Table 6

MAP estimates and the 99% BCS’s of the one- and three-periodicity models of the combined FIES, FOCES, HERMES, and SARG radial velocities.

6. On possible star-planet interaction

6.1. Star-planet interaction stage

Through its orbit around the star, a close-in giant planet is embedded in the surrounding magnetic field of the star. One might expect not only the influence of the star over the planet (evaporation and strong irradiation, synchronization and circularization of the orbit, etc.) but also some impact on the star from the planet presence, in analogy to what is observed in binary stars. It is well established that binary stars are more active than the same spectral type and age single active stars (Glebocki et al. 1986; Ayres & Linsky 1980). Extensive literature has shown significant chromospheric and coronal activity (Siarkowski et al. 1996; Ferreira 1998), and spectacular flare activity, in some cases occurring even in the inter-binary space and during periastron (Graffagnino et al. 1995; Massi et al. 2002, 2008; Salter et al. 2010). Rotationally modulated flares have been found to occur in several binary systems (García-Álvarez et al. 2003; Doyle et al. 1990).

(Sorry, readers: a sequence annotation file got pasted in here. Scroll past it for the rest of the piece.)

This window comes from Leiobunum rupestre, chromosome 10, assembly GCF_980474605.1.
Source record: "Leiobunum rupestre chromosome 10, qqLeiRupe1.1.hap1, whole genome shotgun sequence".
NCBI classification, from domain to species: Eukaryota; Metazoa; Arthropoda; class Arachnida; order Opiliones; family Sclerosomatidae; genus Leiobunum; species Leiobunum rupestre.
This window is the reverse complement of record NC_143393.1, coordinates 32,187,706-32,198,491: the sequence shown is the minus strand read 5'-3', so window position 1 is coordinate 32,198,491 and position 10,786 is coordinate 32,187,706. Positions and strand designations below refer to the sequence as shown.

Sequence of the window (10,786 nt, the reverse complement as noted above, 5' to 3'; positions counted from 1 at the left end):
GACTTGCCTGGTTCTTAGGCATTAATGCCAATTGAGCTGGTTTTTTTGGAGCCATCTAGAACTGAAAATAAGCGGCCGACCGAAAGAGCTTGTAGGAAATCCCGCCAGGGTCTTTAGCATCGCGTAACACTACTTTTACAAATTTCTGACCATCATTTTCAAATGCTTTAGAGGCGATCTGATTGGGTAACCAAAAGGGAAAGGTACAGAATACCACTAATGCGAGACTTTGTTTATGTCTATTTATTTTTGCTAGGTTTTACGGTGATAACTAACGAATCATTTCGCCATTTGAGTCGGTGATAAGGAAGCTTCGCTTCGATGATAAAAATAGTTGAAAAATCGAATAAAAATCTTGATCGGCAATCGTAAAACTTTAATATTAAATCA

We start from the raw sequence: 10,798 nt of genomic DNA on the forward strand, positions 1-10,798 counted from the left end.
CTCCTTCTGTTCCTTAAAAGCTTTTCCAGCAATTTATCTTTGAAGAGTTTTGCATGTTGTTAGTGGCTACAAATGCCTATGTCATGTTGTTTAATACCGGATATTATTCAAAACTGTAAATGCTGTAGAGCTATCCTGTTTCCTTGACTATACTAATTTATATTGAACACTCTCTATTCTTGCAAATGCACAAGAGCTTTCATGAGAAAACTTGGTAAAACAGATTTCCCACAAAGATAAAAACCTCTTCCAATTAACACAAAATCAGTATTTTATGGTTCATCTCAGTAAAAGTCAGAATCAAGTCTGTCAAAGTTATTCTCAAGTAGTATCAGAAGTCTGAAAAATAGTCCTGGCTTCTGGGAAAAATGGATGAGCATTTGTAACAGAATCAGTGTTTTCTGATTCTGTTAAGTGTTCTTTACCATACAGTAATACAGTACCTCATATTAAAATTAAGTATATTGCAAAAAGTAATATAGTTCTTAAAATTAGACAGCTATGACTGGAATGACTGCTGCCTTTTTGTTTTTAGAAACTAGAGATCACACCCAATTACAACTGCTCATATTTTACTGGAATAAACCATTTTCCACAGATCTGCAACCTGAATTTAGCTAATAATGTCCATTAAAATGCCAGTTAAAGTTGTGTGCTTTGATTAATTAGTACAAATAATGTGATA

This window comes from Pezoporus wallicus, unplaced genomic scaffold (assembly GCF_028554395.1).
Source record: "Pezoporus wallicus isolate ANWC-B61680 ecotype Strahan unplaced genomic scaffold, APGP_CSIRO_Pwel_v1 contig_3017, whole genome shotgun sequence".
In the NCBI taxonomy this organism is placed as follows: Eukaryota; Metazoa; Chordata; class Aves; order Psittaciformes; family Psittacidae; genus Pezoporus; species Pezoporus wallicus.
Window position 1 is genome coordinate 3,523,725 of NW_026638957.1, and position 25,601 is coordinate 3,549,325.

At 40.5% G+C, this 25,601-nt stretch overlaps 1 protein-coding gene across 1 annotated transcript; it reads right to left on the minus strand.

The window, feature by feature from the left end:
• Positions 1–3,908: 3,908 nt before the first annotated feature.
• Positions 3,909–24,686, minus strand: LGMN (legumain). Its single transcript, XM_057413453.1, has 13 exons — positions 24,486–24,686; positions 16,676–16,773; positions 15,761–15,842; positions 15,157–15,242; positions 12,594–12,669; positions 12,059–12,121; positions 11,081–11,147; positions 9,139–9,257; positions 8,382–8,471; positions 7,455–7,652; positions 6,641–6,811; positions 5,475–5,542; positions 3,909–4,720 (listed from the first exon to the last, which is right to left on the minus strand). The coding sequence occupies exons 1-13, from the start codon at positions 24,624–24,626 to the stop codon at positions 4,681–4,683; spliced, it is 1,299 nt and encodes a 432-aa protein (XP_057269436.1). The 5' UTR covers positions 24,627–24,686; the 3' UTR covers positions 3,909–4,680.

thumbnail Fig. 13

RV vs. BIS for CORALIE and HARPS-N data. Blue symbols represent flare-affected data for CORALIE both runs. Red symbols represent the data without flare activity. Filled symbols are for CORALIE data and open symbols are for HARPS-N. Error bars for BIS are about 0.0001 km s-1.